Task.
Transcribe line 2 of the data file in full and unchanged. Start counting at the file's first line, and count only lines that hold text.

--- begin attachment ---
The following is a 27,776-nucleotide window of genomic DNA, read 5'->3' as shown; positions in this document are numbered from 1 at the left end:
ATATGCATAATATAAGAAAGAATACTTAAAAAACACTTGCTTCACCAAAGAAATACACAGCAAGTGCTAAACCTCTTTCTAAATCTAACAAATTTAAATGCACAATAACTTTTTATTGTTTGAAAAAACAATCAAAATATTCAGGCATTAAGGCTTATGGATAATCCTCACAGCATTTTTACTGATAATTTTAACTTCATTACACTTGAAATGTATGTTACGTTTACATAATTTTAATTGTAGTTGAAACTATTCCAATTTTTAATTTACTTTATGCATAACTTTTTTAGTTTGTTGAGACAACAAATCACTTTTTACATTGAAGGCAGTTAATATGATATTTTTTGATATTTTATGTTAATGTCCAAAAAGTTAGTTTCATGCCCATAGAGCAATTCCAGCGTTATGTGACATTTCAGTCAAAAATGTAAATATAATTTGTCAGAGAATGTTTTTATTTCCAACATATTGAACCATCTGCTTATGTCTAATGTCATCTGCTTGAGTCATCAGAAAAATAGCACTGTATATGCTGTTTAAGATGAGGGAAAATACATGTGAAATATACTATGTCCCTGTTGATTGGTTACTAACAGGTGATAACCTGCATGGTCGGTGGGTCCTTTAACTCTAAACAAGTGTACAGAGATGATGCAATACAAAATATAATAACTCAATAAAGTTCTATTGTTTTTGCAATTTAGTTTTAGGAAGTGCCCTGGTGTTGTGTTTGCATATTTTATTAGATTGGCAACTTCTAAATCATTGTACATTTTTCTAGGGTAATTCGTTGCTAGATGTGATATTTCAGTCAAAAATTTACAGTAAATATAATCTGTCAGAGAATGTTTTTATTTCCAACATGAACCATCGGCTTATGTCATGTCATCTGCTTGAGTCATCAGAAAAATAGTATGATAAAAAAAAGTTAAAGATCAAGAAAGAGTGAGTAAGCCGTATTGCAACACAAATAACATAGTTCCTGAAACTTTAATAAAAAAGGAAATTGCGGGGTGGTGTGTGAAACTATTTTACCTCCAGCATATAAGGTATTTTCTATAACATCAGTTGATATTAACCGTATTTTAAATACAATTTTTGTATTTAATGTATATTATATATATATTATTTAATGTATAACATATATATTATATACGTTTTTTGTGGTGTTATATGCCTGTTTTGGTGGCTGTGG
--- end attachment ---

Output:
ATATGCATAATATAAGAAAGAATACTTAAAAAACACTTGCTTCACCAAAGAAATACACAGCAAGTGCTAAACCTCTTTCTAAATCTAACAAATTTAAATGCACAATAACTTTTTATTGTTTGAAAAAACAATCAAAATATTCAGGCATTAAGGCTTATGGATAATCCTCACAGCATTTTTACTGATAATTTTAACTTCATTACACTTGAAATGTATGTTACGTTTACATAATTTTAATTGTAGTTGAAACTATTCCAATTTTTAATTTACTTTATGCATAACTTTTTTAGTTTGTTGAGACAACAAATCACTTTTTACATTGAAGGCAGTTAATATGATATTTTTTGATATTTTATGTTAATGTCCAAAAAGTTAGTTTCATGCCCATAGAGCAATTCCAGCGTTATGTGACATTTCAGTCAAAAATGTAAATATAATTTGTCAGAGAATGTTTTTATTTCCAACATATTGAACCATCTGCTTATGTCTAATGTCATCTGCTTGAGTCATCAGAAAAATAGCACTGTATATGCTGTTTAAGATGAGGGAAAATACATGTGAAATATACTATGTCCCTGTTGATTGGTTACTAACAGGTGATAACCTGCATGGTCGGTGGGTCCTTTAACTCTAAACAAGTGTACAGAGATGATGCAATACAAAATATAATAACTCAATAAAGTTCTATTGTTTTTGCAATTTAGTTTTAGGAAGTGCCCTGGTGTTGTGTTTGCATATTTTATTAGATTGGCAACTTCTAAATCATTGTACATTTTTCTAGGGTAATTCGTTGCTAGATGTGATATTTCAGTCAAAAATTTACAGTAAATATAATCTGTCAGAGAATGTTTTTATTTCCAACATGAACCATCGGCTTATGTCATGTCATCTGCTTGAGTCATCAGAAAAATAGTATGATAAAAAAAAGTTAAAGATCAAGAAAGAGTGAGTAAGCCGTATTGCAACACAAATAACATAGTTCCTGAAACTTTAATAAAAAAGGAAATTGCGGGGTGGTGTGTGAAACTATTTTACCTCCAGCATATAAGGTATTTTCTATAACATCAGTTGATATTAACCGTATTTTAAATACAATTTTTGTATTTAATGTATATTATATATATATTATTTAATGTATAACATATATATTATATACGTTTTTTGTGGTGTTATATGCCTGTTTTGGTGGCTGTGG